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Ellsworth B-1B Lancer crashes in Montana; crew ejects safely

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B-1B Lancers at Ellsworth Air Force are grounded today after one of the $283-million bombers crashed Monday in a pasture in southeast Montana.

The aircraft, which was carrying a crew of four, went down around 9:30 a.m., 30 minutes after leaving Ellsworth on a routine training mission. It was one of 28 assigned to Ellsworth.

The two pilots and two weapons systems officers on the aircraft ejected safely before the crash, according to 28th Bomb Wing commander Col. Kevin Kennedy.

The aircrew suffered what Kennedy described as “minor, non-life threatening injuries.” Emergency responders from Broadus, Mont., provided initial care for the crew.

At least one, if not two members of the crew were flown by air ambulance to Rapid City Regional Hospital, Kennedy said. The remaining crew members were taken to Spearfish Regional Medical Center.

Kennedy withheld the identities of the crew, choosing to wait until all family members could be notified.

The bomber's crew included one of Ellsworth's most experienced and highly trained pilots and a weapons officer with equal experience," Kennedy said.

The mood at Ellsworth was somber on Monday, the commander added.

"No one likes to lose an aircraft. They are a prized resource," Kennedy said.

Kennedy has ordered all B-1s at Ellsworth to stand down following the crash. Kennedy said the order will remain in place until he is assured that it is safe for the bombers to resume flights.

Witnesses told a Montana newspaper editor that the plane appeared to catch fire or emit burning parts prior to crashing. Bill Stuver, editor of the weekly Powder River Examiner in Broadus, Mont., said witnesses told him they saw burning debris falling from the sky before a huge fireball erupted.

“It apparently kicked off a few flames and debris before augering in,” Stuver said. “Locals said they saw a fireball in the air and then parachutes coming down.”

Stuver flew over the site Monday and took photos. He said the parachutes he saw from pilots and crew who ejected were three-quarters of a mile to a mile from the crash site.

Stuver said the crash site is on ranch land and that one of the first witnesses to arrive on the scene was a rancher checking his cattle who showed up at the crash site on horseback.

“It’s several miles from anybody’s house,” said Stuver, adding that fire trucks began responding between 9 a.m. and 10 a.m. Monday.

The crash site, Stuver said, is in an area where B-1 bombers frequently fly low on training missions.

“I’ve been out there hunting, and you almost get buzzed by them,” he said.

Stuver said the site is about equal distance from the southeastern Montana towns of Broadus, a community of about 450 people roughly 150 miles from Rapid City, and the smaller towns of Alzada to the south and Eklaka to the north.

The crash site was impressive for the sense of total devastation it created, Stuver said.

“It’s really hard to tell it was a plane,” he said. “If I use my imagination, I can kind of tell it was a plane.”

A response team from Ellsworth left the base around noon, according to scanner traffic. The Ellsworth convoy's destination was given as Plainville, Mont.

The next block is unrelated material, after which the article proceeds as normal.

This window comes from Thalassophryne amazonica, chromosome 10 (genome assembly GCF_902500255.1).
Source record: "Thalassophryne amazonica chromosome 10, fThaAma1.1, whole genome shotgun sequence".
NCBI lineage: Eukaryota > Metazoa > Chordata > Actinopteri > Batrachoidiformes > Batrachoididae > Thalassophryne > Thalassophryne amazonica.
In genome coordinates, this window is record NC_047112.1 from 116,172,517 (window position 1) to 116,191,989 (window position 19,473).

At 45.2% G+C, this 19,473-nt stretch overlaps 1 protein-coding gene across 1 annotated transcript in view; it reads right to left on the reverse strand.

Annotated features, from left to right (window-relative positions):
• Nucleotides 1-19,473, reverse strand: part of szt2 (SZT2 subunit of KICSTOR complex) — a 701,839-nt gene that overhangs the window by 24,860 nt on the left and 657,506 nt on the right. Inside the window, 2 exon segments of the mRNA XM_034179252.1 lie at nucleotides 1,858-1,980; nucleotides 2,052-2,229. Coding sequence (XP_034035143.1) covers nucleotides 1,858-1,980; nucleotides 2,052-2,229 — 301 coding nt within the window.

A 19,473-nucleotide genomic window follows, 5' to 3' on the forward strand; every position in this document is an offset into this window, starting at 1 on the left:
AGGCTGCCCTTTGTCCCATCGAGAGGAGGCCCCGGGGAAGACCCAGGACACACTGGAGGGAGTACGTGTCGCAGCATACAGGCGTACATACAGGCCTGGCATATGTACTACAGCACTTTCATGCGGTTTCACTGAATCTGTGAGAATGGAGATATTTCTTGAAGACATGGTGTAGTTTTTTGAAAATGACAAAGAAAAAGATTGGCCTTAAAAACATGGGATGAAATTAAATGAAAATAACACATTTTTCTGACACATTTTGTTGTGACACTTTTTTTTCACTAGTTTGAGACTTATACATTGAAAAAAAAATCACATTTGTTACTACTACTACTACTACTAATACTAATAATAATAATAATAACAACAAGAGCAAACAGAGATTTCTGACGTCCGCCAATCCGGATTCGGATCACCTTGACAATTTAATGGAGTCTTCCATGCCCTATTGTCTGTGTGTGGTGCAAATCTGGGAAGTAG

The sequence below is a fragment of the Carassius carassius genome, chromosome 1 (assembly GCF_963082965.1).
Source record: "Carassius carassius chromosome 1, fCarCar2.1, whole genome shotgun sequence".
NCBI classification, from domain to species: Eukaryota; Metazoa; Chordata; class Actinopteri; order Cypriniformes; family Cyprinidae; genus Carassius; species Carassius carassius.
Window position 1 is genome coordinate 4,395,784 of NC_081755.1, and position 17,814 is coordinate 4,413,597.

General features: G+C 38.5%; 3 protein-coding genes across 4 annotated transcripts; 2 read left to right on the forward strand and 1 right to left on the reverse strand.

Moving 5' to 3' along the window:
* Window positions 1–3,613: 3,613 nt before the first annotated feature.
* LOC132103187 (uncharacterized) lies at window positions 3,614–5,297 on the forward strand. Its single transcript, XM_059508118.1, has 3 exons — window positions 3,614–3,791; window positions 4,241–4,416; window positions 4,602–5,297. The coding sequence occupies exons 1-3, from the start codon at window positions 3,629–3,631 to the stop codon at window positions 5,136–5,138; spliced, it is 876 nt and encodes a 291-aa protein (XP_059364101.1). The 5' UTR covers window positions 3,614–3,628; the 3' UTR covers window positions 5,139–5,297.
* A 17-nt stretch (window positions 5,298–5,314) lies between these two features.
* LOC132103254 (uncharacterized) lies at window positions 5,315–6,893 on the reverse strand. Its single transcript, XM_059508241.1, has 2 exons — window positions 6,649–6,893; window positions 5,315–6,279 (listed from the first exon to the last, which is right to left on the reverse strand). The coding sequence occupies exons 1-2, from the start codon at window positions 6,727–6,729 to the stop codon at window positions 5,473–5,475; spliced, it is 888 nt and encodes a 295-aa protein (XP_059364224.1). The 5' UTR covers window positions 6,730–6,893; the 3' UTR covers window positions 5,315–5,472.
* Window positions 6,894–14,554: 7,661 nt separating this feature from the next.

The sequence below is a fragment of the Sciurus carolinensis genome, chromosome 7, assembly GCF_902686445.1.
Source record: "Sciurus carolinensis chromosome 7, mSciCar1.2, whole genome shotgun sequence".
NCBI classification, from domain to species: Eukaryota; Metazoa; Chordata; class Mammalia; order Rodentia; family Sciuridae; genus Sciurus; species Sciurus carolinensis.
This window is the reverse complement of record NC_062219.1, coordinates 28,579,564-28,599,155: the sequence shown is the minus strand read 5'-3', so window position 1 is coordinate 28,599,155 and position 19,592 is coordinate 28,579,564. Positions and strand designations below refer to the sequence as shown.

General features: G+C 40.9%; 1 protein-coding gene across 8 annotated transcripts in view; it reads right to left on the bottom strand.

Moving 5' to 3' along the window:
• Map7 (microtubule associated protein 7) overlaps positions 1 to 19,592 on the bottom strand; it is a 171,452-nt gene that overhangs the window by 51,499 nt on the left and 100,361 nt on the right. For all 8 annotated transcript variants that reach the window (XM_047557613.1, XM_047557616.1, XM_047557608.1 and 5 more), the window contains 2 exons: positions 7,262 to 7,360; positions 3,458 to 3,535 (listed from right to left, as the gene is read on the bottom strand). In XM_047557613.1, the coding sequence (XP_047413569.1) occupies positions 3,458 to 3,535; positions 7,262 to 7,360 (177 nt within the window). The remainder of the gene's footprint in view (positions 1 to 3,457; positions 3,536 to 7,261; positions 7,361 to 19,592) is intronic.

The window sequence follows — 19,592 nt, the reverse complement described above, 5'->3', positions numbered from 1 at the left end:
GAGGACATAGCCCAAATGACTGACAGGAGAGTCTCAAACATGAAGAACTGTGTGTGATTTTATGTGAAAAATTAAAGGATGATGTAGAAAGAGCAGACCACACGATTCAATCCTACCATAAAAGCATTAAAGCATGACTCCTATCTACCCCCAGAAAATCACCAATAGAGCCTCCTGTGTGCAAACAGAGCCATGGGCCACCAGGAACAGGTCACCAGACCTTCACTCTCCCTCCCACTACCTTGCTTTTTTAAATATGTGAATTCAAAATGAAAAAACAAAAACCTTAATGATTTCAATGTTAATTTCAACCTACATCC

The accident happened in the Powder River Training Complex, where the Air Force trains B-1 aircrews. Centered just northwest of where South Dakota, Wyoming and Montana meet, the complex spans about 8,300 square miles.

The air space over the crash site was closed to civilian air traffic on Monday, Kennedy said. The closure is not expected to affect local air traffic and the no-fly zone will be reduced as soon as possible, he said.

Stuver said the crash site is not far from the location of a 1997 crash of a B-1 that killed four crewmen.

The September 1997 crash was later deemed by the Air Force to have been caused by pilot error, though investigators were unable to determine which of those two pilots was flying the plane when the crash happened. Air Force officials said the pilots in the 1997 crash were performing an oft-practiced, authorized defensive maneuver in which a crew avoids a threat by slowing down and turning sharply, according to CNN.

The nation’s aging fleet of B-1s has experienced numerous problems in its 28-year history. The first B-1B arrived at Dyess Air Force Base, Texas, in June 1985. The final B-1B was delivered in May 1988.

The U.S. military has used the B-1B Lancer extensively in Iraq and Afghanistan. It is equipped with satellite and laser-guided bombs.

Kennedy said the aircraft that crashed Monday was part of the 1985 series.

The nation's fleet of B-1B Lancers was grounded in 2005 after the nose gear collapsed on a B-1 from Ellsworth. The planes were inspected and put back in service.

During an appearance Monday in Rapid City, Sen. Tim Johnson, D-S.D., said his “thoughts and prayers” were with the crew.

“I think the good news is that there’s no life-threatening injuries,” he said.

Johnson added that he was concerned that cuts under sequestration may have played a role in the crash. The sequester is a series of across-the-board spending cuts to federal agencies that took effect this year. Johnson said he was waiting for more details about the nature of the crash to determine whether it was a factor.

“I don’t know, but I will soon find out,” he said.

In April, Ellsworth's bombers that weren't deployed overseas were grounded due to federal budget cuts. The planes took to the air again on a limited basis a month later.

In mid-July, the Air Force announced that the B-1Bs would resume normal training missions after additional funds became available.

Contact Andrea J. Cook at 394-8423 or

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